Suing For Grandparents’ Visitation
The old saying is that it takes a village to raise a child, and very often, aunts, uncles, and grandparents will help parents to do just that. Georgia law recognizes that it is extremely important for children to not only have a relationship with both parents, but for the children to also maintain a relationship with their grandparents as well. O. Due to this recognition, Georgia law allows grandparents to seek and establish a legally enforceable visitation arrangement with their grandchild or grandchildren in certain circumstances, as set forth in O.C.G.A. § 19-7-3.
Parents Must Have “Severed Relationship”
Generally, grandparents are not permitted to seek visitation if the child’s parents are still married or together. Georgia public policy tries to encourage parents and grandparents, as well as other equitable caregivers, to remain in a child’s life if they have “shown the ability to act in the best interests of the child,” and encourages parents to try and share the burden of child-rearing with those who will help once their relationship has ended. However, the state also prioritizes a parent’s right to the ‘care, custody and control’ of their children – which is a constitutional right.
If the parents’ relationship is ‘severed,’ such as by divorce, or if one or both parents are deceased, incapacitated or incarcerated, a grandparent has the right to file a petition seeking custody or visitation of their grandchild or grandchildren. It is important to be aware that this petition is filed against the parent – that is, the parent has the right, and will be given the opportunity, to object to the petition. The grandparents must be able to show among other factors that visitation would be in the child’s best interests, and in turn must rebut the presumption that the parents having sole custody would be in the child’s best interests.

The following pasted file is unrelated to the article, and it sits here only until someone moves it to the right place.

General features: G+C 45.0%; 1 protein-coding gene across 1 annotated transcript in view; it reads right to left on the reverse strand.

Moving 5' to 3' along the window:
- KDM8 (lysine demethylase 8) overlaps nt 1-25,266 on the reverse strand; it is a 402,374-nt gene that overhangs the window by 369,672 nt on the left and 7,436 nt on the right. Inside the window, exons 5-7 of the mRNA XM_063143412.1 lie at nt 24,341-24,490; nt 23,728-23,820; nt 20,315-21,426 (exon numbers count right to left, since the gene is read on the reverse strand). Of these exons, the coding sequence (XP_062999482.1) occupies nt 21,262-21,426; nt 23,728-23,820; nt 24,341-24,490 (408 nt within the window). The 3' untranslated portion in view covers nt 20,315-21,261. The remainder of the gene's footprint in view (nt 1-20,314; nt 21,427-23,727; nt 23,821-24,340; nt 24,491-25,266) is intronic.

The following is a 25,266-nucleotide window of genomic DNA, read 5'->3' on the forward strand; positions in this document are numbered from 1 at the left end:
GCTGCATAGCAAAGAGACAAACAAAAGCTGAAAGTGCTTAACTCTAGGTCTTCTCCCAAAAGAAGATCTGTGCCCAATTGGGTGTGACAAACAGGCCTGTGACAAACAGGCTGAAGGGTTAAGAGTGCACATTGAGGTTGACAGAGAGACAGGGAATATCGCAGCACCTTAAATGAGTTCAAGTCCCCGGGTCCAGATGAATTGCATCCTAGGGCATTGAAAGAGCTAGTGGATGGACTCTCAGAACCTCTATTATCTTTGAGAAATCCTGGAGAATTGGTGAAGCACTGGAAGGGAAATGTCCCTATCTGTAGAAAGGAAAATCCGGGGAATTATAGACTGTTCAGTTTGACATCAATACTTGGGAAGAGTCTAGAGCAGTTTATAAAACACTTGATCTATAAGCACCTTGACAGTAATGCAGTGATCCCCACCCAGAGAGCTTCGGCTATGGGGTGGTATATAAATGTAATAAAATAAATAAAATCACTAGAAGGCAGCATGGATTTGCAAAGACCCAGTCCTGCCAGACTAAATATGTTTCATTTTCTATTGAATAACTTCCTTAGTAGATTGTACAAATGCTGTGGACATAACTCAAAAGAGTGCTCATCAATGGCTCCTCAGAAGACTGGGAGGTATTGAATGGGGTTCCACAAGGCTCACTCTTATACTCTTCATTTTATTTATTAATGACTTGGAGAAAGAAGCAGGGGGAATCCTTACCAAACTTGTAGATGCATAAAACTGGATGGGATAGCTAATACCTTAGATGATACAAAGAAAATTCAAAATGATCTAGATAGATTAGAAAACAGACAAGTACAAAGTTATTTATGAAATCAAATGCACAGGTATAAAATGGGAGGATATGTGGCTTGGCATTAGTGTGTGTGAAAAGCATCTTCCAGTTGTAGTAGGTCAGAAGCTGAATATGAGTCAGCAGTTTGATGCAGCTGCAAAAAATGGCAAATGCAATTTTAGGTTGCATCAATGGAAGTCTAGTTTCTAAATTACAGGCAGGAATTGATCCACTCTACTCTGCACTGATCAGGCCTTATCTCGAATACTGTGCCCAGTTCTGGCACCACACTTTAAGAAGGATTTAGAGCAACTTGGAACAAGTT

The New Equitable Caregiver Law
Formerly, grandparents faced an extremely high burden of proof when petitioning for custody or visitation with their grandchildren. They had to show that the health or welfare of the child would be damaged if the visitation was not granted – and thus, by implication, that the visitation would be in the child’s best interest. However, a new law that took effect on July 1, referred to as the Equitable Caregivers Act, gives grandparents a potential tool they can use to assert rights when it comes to their grandchildren.
The new law states that any caregiver, even one not biologically related, can petition for custody rights if they can show that they have “fully undertaken a permanent, unequivocal, committed, and responsible” role in the child’s life, and generally accepted full responsibility as a parental figure for the child. The court will still investigate those disclosures; such petitions are not simply granted. But it definitely establishes that a person who has played a formative role in a child’s life does not have to be unceremoniously removed from that role solely because of biology.
Seek Out Experienced Legal Help Today
Grandparent cases are notoriously complex, because each one is different, highly fact specific and subjective. In these tough cases, having an Atlanta family lawyer on your side can be an enormous help. The dedicated Atlanta child custody attorneys at Buckhead Family Law have handled many of these cases, and will provide compassionate and knowledgeable representation for yours. Contact our office today to speak to an attorney.